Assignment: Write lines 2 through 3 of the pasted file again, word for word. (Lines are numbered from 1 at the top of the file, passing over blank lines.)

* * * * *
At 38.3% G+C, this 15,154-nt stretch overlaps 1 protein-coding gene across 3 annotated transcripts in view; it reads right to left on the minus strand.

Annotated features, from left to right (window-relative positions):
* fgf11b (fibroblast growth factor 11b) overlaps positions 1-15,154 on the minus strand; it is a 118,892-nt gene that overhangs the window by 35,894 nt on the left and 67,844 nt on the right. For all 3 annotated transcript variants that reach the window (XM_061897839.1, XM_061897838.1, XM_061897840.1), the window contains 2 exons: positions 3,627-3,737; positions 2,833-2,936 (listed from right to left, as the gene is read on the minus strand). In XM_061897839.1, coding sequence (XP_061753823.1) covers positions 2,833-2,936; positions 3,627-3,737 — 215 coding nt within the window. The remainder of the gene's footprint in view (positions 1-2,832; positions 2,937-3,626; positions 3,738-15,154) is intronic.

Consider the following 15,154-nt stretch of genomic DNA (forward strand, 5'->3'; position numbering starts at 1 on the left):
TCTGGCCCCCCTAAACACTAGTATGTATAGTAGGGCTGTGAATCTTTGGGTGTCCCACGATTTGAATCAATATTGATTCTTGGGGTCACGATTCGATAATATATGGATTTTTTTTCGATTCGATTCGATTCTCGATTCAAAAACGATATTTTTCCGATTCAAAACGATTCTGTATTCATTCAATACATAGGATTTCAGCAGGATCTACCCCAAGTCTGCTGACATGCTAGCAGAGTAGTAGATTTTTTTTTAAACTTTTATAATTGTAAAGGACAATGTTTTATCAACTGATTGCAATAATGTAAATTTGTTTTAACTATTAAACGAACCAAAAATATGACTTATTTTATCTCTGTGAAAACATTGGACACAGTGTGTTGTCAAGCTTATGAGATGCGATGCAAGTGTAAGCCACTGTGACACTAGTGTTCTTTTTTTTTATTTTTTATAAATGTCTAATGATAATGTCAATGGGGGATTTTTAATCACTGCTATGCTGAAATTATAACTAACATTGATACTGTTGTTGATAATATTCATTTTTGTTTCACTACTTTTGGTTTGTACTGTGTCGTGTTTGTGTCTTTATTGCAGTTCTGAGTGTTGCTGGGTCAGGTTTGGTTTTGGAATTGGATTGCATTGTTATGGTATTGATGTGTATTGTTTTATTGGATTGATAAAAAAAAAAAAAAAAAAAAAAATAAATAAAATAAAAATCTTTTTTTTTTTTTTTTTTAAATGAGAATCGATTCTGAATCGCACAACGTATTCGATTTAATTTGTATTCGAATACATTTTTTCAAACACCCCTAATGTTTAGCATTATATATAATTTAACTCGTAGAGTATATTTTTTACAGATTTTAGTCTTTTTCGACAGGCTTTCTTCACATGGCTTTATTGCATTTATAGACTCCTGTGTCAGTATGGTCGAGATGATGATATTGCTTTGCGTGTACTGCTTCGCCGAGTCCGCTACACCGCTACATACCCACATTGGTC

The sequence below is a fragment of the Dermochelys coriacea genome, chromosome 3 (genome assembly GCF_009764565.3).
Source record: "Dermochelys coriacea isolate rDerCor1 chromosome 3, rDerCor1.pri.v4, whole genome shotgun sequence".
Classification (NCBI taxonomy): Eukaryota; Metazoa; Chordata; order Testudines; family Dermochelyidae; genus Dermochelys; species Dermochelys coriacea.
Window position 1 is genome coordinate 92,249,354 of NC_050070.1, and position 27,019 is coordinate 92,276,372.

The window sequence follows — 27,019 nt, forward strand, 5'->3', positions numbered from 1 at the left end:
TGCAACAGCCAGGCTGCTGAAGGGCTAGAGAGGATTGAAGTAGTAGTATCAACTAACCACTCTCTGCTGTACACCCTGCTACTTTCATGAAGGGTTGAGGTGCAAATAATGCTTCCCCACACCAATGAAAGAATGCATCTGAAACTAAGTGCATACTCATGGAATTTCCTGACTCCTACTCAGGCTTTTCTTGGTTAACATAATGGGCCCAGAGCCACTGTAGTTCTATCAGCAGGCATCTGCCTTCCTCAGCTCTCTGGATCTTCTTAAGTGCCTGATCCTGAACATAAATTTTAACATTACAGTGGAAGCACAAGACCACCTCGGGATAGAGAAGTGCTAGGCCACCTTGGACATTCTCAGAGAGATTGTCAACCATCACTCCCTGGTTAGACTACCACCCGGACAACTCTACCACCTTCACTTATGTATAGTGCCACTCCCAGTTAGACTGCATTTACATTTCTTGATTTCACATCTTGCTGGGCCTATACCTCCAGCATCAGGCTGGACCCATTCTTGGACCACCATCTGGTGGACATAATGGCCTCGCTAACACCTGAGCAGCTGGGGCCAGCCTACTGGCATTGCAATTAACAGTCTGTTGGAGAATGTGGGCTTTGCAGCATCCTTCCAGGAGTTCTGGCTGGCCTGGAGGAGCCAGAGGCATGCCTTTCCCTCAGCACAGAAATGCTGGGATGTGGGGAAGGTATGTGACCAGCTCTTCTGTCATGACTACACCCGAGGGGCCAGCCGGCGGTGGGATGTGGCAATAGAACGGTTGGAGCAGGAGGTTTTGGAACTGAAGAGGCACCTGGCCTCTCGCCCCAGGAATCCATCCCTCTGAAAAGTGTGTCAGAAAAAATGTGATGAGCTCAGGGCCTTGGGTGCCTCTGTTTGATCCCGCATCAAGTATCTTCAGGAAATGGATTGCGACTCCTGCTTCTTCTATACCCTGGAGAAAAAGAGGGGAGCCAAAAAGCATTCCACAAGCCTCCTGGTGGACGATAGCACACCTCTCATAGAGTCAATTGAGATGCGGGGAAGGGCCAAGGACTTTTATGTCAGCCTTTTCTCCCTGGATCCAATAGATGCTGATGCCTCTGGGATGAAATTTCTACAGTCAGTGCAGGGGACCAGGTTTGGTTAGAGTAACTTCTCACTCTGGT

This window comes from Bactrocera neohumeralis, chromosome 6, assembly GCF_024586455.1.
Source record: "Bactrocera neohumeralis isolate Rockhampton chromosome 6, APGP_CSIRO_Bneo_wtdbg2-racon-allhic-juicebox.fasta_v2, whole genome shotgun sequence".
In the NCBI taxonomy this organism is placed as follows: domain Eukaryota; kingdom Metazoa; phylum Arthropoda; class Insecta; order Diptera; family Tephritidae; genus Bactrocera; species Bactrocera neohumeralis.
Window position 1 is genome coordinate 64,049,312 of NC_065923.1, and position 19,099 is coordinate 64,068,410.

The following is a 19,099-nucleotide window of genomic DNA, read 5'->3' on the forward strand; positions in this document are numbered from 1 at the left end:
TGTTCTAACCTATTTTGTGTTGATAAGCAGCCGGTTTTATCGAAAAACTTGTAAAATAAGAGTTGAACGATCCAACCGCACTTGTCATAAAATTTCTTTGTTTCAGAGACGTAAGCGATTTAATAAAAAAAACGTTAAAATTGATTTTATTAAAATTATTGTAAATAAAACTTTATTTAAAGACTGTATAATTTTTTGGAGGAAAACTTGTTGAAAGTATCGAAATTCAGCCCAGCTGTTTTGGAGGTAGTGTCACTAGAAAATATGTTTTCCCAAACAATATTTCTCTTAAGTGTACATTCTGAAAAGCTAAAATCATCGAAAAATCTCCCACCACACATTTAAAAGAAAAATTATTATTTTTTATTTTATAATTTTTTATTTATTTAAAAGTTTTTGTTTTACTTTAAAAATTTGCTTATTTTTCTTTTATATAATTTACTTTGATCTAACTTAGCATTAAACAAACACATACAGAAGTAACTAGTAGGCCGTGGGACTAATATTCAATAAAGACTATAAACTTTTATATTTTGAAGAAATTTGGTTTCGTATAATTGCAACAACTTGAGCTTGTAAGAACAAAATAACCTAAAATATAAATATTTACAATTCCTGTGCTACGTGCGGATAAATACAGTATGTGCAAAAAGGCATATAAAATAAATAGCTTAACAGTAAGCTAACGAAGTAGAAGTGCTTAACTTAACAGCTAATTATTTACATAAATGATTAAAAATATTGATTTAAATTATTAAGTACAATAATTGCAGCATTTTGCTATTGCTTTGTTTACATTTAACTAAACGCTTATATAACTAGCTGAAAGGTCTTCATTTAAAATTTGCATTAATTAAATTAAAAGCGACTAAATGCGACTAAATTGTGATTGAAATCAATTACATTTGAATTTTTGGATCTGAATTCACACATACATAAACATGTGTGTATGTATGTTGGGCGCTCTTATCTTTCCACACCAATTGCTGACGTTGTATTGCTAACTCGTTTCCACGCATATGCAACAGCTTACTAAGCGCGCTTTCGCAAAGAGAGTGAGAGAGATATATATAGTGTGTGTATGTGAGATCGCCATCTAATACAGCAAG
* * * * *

Annotated features, from left to right (window-relative positions):
* fgf11b (fibroblast growth factor 11b) overlaps positions 1-15,154 on the minus strand; it is a 118,892-nt gene that overhangs the window by 35,894 nt on the left and 67,844 nt on the right. For all 3 annotated transcript variants that reach the window (XM_061897839.1, XM_061897838.1, XM_061897840.1), the window contains 2 exons: positions 3,627-3,737; positions 2,833-2,936 (listed from right to left, as the gene is read on the minus strand). In XM_061897839.1, coding sequence (XP_061753823.1) covers positions 2,833-2,936; positions 3,627-3,737 — 215 coding nt within the window. The remainder of the gene's footprint in view (positions 1-2,832; positions 2,937-3,626; positions 3,738-15,154) is intronic.